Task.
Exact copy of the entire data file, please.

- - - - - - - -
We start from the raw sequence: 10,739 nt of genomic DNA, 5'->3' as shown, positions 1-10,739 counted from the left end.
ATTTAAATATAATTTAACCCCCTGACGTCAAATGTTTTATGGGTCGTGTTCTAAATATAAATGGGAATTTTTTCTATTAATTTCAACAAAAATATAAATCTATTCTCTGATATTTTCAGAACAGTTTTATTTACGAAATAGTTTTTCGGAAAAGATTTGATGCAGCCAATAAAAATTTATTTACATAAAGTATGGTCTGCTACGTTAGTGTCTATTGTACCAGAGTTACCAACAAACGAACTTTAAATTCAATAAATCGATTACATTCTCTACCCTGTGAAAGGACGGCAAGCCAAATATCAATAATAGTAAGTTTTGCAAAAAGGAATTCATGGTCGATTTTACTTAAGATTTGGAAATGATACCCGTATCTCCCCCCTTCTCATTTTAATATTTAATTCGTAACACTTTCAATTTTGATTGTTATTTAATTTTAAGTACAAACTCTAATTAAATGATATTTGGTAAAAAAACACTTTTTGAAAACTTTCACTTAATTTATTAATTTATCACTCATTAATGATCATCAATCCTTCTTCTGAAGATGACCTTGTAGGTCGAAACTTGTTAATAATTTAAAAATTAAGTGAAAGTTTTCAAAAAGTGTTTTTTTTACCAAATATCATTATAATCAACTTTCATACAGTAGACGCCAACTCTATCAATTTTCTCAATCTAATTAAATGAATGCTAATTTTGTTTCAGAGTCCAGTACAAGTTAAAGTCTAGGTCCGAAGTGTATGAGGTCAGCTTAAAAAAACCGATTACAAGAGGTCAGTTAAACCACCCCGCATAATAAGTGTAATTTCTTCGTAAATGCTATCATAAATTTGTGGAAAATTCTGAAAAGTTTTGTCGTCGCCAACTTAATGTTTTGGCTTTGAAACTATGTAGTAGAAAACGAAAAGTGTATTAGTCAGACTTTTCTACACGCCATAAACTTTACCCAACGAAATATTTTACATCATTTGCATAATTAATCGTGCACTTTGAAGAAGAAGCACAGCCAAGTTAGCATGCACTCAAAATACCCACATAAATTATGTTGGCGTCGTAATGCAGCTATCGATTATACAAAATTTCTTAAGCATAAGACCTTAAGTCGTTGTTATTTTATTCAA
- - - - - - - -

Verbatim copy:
We start from the raw sequence: 10,739 nt of genomic DNA, 5'->3' as shown, positions 1-10,739 counted from the left end.
ATTTAAATATAATTTAACCCCCTGACGTCAAATGTTTTATGGGTCGTGTTCTAAATATAAATGGGAATTTTTTCTATTAATTTCAACAAAAATATAAATCTATTCTCTGATATTTTCAGAACAGTTTTATTTACGAAATAGTTTTTCGGAAAAGATTTGATGCAGCCAATAAAAATTTATTTACATAAAGTATGGTCTGCTACGTTAGTGTCTATTGTACCAGAGTTACCAACAAACGAACTTTAAATTCAATAAATCGATTACATTCTCTACCCTGTGAAAGGACGGCAAGCCAAATATCAATAATAGTAAGTTTTGCAAAAAGGAATTCATGGTCGATTTTACTTAAGATTTGGAAATGATACCCGTATCTCCCCCCTTCTCATTTTAATATTTAATTCGTAACACTTTCAATTTTGATTGTTATTTAATTTTAAGTACAAACTCTAATTAAATGATATTTGGTAAAAAAACACTTTTTGAAAACTTTCACTTAATTTATTAATTTATCACTCATTAATGATCATCAATCCTTCTTCTGAAGATGACCTTGTAGGTCGAAACTTGTTAATAATTTAAAAATTAAGTGAAAGTTTTCAAAAAGTGTTTTTTTTACCAAATATCATTATAATCAACTTTCATACAGTAGACGCCAACTCTATCAATTTTCTCAATCTAATTAAATGAATGCTAATTTTGTTTCAGAGTCCAGTACAAGTTAAAGTCTAGGTCCGAAGTGTATGAGGTCAGCTTAAAAAAACCGATTACAAGAGGTCAGTTAAACCACCCCGCATAATAAGTGTAATTTCTTCGTAAATGCTATCATAAATTTGTGGAAAATTCTGAAAAGTTTTGTCGTCGCCAACTTAATGTTTTGGCTTTGAAACTATGTAGTAGAAAACGAAAAGTGTATTAGTCAGACTTTTCTACACGCCATAAACTTTACCCAACGAAATATTTTACATCATTTGCATAATTAATCGTGCACTTTGAAGAAGAAGCACAGCCAAGTTAGCATGCACTCAAAATACCCACATAAATTATGTTGGCGTCGTAATGCAGCTATCGATTATACAAAATTTCTTAAGCATAAGACCTTAAGTCGTTGTTATTTTATTCAA